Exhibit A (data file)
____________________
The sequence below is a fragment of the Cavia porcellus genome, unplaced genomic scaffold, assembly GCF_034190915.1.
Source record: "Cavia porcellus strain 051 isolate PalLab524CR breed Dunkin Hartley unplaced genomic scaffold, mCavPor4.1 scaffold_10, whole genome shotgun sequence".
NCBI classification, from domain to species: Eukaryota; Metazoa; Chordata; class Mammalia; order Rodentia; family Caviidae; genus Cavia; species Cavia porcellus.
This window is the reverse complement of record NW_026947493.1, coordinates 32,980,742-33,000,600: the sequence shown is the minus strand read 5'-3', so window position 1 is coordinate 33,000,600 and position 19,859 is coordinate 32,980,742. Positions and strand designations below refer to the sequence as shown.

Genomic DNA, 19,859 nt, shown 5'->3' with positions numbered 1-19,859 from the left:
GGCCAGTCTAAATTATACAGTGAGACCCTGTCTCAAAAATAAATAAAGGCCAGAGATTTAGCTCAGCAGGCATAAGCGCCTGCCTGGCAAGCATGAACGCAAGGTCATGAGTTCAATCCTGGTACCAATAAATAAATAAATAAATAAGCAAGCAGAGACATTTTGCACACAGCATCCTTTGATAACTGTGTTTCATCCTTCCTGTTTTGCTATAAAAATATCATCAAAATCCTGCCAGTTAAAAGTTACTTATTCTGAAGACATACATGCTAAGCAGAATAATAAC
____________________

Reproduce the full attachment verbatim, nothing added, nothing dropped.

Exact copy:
The sequence below is a fragment of the Cavia porcellus genome, unplaced genomic scaffold, assembly GCF_034190915.1.
Source record: "Cavia porcellus strain 051 isolate PalLab524CR breed Dunkin Hartley unplaced genomic scaffold, mCavPor4.1 scaffold_10, whole genome shotgun sequence".
NCBI classification, from domain to species: Eukaryota; Metazoa; Chordata; class Mammalia; order Rodentia; family Caviidae; genus Cavia; species Cavia porcellus.
This window is the reverse complement of record NW_026947493.1, coordinates 32,980,742-33,000,600: the sequence shown is the minus strand read 5'-3', so window position 1 is coordinate 33,000,600 and position 19,859 is coordinate 32,980,742. Positions and strand designations below refer to the sequence as shown.

Genomic DNA, 19,859 nt, shown 5'->3' with positions numbered 1-19,859 from the left:
GGCCAGTCTAAATTATACAGTGAGACCCTGTCTCAAAAATAAATAAAGGCCAGAGATTTAGCTCAGCAGGCATAAGCGCCTGCCTGGCAAGCATGAACGCAAGGTCATGAGTTCAATCCTGGTACCAATAAATAAATAAATAAATAAGCAAGCAGAGACATTTTGCACACAGCATCCTTTGATAACTGTGTTTCATCCTTCCTGTTTTGCTATAAAAATATCATCAAAATCCTGCCAGTTAAAAGTTACTTATTCTGAAGACATACATGCTAAGCAGAATAATAAC